Slack has failed to catch this year’s ‘work from home’ wave, leaving its shares lagging behind rivals © EPA-EFE

Cloud software company Salesforce is in talks to buy Slack, the work messaging app, in what would be one of the biggest software transactions to date, according to people familiar with the matter. 

An announcement could be made early next week, one person close to the deal said.

Marc Benioff, the founder and chief executive of Salesforce, has been on a hunt for acquisitions for some time and has been looking at several targets, said another person briefed on the matter.

Shares in Slack were up 22 per cent after The Wall Street Journal first reported that the two companies had discussed a deal, sending the company’s market value above $20bn. Salesforce’s dropped about 3 per cent on the news. 

Salesforce has been among the big winners of the coronavirus pandemic due to a surge in cloud software spending. By contrast, Slack — an app used by workers both to collaborate and access other cloud applications — has failed to catch this year’s ‘work from home’ wave, leaving its shares lagging behind rivals in the red-hot cloud software sector.

An acquisition would strengthen Mr Benioff’s efforts to challenge Microsoft to become the leading cloud software provider for office workers, making Slack a “front end” for Salesforce users to tap into the company’s applications, including its core customer relationship management service.

Microsoft’s Teams — built as a rival to Slack — has become a window into the software group’s other applications, including its CRM software, potentially giving it a way to outflank Salesforce.

Salesforce’s shares have more than doubled since the pandemic struck the US in early March, sending many office employees to work from home and prompting businesses to digitise their operations.

Shares in Slack, which came to Wall Street through a direct listing last year, have lagged following two quarters of disappointing earnings. Before news of the talks with Salesforce, they were trading 23 per cent below their closing price on the first day of trading last year, despite a 78 per cent surge in the cloud software sector this year.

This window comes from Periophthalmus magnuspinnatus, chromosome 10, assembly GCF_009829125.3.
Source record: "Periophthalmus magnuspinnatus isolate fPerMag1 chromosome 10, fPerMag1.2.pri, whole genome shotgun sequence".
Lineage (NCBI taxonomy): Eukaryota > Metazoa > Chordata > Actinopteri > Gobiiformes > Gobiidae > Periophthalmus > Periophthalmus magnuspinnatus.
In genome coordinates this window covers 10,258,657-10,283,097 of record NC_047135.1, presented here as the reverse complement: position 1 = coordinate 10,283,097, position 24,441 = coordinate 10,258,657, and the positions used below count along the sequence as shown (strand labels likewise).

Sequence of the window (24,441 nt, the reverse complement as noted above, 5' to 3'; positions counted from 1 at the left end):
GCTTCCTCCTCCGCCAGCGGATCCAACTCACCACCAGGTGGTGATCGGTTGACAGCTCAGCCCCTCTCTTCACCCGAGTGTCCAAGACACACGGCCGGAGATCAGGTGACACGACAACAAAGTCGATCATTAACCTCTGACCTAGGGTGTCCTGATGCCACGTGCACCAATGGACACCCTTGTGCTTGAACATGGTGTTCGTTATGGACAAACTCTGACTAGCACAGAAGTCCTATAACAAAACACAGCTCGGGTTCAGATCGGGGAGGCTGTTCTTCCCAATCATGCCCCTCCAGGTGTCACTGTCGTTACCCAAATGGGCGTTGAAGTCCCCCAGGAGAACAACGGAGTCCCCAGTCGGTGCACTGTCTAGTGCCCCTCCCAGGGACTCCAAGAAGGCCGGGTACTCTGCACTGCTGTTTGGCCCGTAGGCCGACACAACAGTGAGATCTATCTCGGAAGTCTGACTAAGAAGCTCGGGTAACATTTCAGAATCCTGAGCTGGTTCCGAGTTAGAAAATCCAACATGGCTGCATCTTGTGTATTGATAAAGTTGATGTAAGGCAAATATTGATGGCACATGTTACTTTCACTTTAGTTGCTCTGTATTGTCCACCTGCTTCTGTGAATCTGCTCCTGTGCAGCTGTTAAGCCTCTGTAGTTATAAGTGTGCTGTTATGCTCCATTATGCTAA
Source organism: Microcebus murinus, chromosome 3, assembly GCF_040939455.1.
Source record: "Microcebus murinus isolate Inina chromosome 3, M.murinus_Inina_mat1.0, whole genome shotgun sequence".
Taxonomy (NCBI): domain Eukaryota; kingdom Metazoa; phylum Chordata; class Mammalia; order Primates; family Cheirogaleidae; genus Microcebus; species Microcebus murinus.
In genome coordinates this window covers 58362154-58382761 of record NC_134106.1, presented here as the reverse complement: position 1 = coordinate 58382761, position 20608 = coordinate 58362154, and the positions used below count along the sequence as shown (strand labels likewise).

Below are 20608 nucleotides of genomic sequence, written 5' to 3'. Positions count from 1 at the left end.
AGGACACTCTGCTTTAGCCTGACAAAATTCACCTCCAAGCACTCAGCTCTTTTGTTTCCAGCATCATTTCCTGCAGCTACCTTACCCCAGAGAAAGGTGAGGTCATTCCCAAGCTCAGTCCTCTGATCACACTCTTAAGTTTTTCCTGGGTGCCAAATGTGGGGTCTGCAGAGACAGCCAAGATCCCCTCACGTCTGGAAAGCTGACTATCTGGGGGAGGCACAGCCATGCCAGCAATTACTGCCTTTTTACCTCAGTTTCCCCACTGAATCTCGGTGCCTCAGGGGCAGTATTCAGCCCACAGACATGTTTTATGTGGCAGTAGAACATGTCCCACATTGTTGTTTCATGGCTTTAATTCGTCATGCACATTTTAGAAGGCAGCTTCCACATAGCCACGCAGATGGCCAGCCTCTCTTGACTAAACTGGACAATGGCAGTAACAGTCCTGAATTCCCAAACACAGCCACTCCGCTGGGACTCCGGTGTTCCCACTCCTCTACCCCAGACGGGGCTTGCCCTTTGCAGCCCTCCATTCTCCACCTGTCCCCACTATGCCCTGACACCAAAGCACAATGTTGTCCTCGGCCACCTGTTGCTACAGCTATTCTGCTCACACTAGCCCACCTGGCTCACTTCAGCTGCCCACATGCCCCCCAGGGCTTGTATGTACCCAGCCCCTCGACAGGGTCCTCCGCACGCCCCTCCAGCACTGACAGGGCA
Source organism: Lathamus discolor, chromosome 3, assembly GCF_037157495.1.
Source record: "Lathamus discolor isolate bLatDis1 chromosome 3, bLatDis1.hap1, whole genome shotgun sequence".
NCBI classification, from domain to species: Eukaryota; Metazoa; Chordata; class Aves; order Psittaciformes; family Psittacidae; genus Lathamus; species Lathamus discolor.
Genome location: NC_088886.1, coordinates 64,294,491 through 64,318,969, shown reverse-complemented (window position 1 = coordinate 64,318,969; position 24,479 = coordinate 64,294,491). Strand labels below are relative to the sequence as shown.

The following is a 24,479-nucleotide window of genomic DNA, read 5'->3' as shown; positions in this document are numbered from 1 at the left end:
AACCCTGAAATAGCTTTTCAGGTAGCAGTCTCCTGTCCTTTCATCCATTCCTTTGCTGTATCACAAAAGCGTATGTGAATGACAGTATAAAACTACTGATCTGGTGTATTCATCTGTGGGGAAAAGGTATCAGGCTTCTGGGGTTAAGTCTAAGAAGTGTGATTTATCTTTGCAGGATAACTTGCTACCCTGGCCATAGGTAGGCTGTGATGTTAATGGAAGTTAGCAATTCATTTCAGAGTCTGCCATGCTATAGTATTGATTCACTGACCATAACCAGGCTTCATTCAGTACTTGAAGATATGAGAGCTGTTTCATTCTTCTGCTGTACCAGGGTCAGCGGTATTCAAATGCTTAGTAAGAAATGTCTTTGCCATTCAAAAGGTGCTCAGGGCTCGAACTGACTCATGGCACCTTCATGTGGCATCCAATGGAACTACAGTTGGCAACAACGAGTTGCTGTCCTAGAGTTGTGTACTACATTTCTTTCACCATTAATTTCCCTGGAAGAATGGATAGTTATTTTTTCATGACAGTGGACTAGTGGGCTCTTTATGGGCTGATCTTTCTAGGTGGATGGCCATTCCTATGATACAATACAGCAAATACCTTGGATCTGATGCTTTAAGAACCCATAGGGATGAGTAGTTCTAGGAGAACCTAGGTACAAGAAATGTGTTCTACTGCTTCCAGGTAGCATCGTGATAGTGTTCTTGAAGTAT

Stewart Butterfield, Slack’s co-founder and chief executive, will have a big say over the outcome of the talks. Under a special class of supervoting shares he has personal control over about 42 per cent of the votes in Slack, thanks to his stake in the company and voting agreements with other investors.

Salesforce has been very acquisitive in recent years. It acquired Tableau Software, which makes data analytics software, for about $16bn in 2019 and a year earlier the company took over network software maker Mulesoft for $6.5bn.

However, in August this year, Mr Benioff indicated that high valuations for software companies were making it difficult for companies to strike deals. “For a company like Salesforce we don’t really see an M&A environment,” he said on a call with analysts.

A considerable portion of the offer to buy Slack is likely to be in shares as Mr Benioff would want to use Salesforce’s own rich market valuation as currency to do the deal, said a person briefed on the matter. 

Additional reporting by Miles Kruppa in San Francisco

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